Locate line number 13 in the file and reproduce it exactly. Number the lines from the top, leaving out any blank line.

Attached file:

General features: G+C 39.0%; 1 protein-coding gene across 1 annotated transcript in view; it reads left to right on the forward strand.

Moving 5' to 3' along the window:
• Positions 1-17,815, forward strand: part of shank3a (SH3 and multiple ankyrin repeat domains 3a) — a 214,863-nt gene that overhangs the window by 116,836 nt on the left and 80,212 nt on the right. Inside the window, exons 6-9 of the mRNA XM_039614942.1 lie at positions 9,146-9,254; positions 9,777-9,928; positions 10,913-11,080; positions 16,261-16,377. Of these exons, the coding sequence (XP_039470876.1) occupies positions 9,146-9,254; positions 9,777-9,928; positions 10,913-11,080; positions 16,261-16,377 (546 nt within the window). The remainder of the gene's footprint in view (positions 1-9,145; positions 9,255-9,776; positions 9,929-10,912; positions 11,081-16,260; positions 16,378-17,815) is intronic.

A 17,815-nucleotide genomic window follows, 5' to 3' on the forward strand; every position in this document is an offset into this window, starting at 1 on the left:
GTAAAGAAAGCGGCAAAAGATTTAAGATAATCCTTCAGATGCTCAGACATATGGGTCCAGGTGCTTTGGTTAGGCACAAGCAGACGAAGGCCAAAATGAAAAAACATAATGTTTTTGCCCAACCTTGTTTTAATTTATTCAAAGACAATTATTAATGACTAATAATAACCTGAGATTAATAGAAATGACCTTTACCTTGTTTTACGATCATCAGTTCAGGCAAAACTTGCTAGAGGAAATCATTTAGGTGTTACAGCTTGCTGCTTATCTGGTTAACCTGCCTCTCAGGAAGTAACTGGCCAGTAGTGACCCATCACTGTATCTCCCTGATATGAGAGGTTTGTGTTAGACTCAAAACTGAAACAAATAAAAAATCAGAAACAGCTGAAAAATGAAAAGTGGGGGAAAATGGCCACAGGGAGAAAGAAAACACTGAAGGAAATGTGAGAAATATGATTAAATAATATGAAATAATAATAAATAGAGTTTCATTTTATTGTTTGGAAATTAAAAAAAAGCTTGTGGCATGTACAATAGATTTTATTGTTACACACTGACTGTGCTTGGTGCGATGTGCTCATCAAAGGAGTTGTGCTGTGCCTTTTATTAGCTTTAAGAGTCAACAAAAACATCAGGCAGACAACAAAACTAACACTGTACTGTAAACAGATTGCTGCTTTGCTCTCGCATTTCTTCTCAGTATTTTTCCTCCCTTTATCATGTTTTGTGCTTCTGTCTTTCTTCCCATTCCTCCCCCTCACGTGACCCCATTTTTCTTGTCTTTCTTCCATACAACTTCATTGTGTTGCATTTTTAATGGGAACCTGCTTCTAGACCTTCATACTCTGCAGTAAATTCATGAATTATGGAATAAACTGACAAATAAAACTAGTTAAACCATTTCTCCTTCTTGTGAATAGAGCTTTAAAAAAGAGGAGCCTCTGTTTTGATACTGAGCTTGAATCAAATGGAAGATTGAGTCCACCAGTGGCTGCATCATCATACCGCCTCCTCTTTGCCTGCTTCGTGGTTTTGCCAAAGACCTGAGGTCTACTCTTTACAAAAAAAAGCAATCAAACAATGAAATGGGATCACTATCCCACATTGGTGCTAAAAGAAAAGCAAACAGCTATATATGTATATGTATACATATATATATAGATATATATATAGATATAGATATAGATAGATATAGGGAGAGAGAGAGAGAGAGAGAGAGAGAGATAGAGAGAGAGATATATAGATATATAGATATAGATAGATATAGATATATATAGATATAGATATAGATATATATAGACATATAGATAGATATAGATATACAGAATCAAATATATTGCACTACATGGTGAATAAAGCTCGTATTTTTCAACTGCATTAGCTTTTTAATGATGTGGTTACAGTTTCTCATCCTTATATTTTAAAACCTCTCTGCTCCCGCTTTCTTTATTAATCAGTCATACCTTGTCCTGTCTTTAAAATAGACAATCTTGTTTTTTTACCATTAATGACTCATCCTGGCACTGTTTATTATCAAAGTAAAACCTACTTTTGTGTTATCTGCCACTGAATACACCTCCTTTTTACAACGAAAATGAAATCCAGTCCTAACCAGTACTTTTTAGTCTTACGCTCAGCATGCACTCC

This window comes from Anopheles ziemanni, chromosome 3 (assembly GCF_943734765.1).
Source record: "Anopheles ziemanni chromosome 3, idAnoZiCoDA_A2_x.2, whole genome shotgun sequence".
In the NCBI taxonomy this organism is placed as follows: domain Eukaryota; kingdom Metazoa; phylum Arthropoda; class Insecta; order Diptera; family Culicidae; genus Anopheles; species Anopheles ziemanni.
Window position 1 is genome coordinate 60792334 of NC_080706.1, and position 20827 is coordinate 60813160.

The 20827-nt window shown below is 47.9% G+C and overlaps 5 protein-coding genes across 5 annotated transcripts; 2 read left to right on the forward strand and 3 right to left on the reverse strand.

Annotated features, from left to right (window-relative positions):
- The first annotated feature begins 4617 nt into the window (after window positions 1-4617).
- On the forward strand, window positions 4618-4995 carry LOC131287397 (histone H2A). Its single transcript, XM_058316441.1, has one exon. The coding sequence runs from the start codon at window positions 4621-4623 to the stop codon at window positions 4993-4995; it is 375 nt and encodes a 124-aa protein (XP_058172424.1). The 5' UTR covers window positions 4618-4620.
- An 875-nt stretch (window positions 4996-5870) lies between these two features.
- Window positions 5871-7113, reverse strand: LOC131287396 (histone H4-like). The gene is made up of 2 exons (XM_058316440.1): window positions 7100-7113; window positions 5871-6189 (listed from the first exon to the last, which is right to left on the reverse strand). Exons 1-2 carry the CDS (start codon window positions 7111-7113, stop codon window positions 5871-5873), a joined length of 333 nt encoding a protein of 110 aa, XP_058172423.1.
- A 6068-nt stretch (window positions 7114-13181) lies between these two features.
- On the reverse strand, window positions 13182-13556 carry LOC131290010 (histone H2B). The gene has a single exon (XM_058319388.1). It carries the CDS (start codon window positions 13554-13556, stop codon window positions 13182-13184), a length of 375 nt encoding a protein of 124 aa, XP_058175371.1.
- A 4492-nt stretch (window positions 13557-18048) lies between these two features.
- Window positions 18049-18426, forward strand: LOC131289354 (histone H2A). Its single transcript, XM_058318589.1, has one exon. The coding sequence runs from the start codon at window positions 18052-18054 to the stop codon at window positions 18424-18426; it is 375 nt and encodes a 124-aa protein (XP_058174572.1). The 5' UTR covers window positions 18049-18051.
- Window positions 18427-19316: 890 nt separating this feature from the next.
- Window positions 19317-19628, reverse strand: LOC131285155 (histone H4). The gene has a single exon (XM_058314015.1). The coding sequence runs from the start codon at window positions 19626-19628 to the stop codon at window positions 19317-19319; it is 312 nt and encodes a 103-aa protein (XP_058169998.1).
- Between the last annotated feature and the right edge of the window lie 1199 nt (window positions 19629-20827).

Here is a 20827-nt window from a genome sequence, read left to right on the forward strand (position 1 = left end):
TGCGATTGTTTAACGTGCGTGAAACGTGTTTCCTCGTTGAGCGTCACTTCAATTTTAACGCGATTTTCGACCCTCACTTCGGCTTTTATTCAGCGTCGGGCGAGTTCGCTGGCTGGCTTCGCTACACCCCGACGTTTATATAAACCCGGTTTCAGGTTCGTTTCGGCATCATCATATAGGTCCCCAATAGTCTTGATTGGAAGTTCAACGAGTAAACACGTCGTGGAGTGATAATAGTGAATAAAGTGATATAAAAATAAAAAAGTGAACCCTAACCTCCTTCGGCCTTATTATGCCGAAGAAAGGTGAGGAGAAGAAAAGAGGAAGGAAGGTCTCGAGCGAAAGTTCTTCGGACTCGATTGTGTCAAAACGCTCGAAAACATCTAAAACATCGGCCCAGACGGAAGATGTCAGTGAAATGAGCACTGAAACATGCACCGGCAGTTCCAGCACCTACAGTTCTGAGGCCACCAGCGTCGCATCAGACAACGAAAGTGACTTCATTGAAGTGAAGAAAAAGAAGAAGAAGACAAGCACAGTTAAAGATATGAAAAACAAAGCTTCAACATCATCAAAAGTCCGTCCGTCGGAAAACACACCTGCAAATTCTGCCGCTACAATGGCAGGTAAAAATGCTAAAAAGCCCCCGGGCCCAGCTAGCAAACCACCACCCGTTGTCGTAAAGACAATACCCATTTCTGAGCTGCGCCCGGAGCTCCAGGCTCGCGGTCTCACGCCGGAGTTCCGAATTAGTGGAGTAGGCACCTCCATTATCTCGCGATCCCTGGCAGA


- On the forward strand, window positions 4618-4995 carry LOC131287397 (histone H2A). Its single transcript, XM_058316441.1, has one exon. The coding sequence runs from the start codon at window positions 4621-4623 to the stop codon at window positions 4993-4995; it is 375 nt and encodes a 124-aa protein (XP_058172424.1). The 5' UTR covers window positions 4618-4620.